De Novo Jurisdiction and the IAD

Does the Immigration Appeal Division have an obligation to determine the genuineness of a marriage on a de novo appeal from a removal order on the basis of a misrepresentation, when the genuineness of the marriage was the misrepresentation alleged in the subsection 44(1) report and was relevant to a determination by the IAD of whether the person concerned made the misrepresentation in issue before it?

This was the question before the Federal Court of Appeal in Canada (Citizenship and Immigration) v. Peirovdinnabi, 2010 FCA 267.  In answering it, the Court reflected on the nature of a de novo hearing.

The matter pertained to an individual whose application for permanent residence on humanitarian and compassionate grounds was granted, in part because of the applicant’s marriage at the time.  The application was approved despite the fact that the applicant’s ex-spouse approached immigration authorities advising them that the marriage was a sham entered into solely for immigration purposes.

Shortly thereafter, the applicant applied to sponsor a spouse.  This got the attention of immigration authorities, who made a s. 44(1) report to the effect that the applicant was inadmissible for having made a misrepresentation in his H&C application, and that the marriage was not genuine.

The Immigration Division found that the applicant failed to disclose key facts in his H&C application, and that he was therefore inadmissible.  Having done so, the Immigration Division stated that it was not necessary to determine the genuineness of the marriage issue.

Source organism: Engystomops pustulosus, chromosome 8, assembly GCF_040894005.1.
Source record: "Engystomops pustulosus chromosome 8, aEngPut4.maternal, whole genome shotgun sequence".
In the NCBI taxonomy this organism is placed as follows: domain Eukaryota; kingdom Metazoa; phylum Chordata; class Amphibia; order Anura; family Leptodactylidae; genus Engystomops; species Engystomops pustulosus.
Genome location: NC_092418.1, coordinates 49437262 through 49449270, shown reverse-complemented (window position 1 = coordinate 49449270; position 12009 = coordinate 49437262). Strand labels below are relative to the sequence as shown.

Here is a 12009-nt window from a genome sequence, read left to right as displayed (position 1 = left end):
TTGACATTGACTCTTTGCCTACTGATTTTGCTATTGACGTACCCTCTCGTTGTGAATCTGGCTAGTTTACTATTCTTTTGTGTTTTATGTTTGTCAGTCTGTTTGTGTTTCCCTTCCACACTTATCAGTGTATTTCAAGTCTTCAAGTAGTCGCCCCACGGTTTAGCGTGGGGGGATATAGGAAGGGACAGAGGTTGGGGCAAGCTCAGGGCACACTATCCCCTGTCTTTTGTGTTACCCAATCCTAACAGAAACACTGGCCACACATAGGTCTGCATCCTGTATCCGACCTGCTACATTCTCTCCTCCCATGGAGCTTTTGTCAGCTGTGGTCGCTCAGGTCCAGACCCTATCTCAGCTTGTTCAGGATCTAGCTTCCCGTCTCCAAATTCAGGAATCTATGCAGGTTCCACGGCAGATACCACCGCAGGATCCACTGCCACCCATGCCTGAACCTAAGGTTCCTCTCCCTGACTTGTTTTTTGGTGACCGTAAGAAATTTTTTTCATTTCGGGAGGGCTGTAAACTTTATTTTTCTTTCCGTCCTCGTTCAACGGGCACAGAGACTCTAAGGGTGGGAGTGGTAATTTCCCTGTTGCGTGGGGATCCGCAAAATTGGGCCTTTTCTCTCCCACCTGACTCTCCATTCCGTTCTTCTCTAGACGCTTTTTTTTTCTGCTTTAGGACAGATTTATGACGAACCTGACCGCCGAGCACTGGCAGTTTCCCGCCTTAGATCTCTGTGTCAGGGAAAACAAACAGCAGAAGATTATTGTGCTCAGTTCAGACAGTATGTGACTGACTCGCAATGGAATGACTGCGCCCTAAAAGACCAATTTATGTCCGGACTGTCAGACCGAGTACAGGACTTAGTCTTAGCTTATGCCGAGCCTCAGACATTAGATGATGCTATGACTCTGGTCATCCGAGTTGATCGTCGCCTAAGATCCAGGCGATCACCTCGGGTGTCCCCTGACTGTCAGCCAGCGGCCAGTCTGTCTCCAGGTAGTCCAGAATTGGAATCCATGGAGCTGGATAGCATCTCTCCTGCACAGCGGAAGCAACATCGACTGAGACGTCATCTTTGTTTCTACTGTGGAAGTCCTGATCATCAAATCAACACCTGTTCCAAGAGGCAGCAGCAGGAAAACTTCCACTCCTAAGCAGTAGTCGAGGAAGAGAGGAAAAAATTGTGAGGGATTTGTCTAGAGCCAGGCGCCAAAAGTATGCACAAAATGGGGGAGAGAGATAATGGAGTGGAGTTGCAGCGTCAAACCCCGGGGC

The Immigration Appeal Division overturned the Immigration Division’s finding that the applicant had failed to disclose key facts. It also stated that it would not consider the genuineness of the marriage because the Immigration Division had not found it necessary to so.

But was this the correct approach to take?

De Novo

The Federal Court of Appeal said no, and found that that the IAD was obliged to consider the underlying issue in the matter, and not just the narrow ground of appeal. The court said that this was far too narrow a view of the de novo jurisdiction exercisable by the IAD on an appeal against a removal order.

What is “de novo” jurisdiction? De novo means “from the beginning”.

Accordingly, unlike in Federal Court where judicial review applicants cannot introduce new facts, Immigration Appeal Division hearings are not limited to strictly reviewing the evidence that led to an order. As such, the IAD must consider the case as a whole, as well as any additional facts brought to its attention.

Thus, in answer to the question…

Does the Immigration Appeal Division have an obligation to determine the genuineness of a marriage on a de novo appeal from a removal order on the basis of a misrepresentation, when the genuineness of the marriage was the misrepresentation alleged in the subsection 44(1) report and was relevant to a determination by the IAD of whether the person concerned made the misrepresentation in issue before it?

… the Federal Court of Appeal answered:

Yes, provided that the person concerned had a fair opportunity before the IAD to address the genuineness of the marriage.


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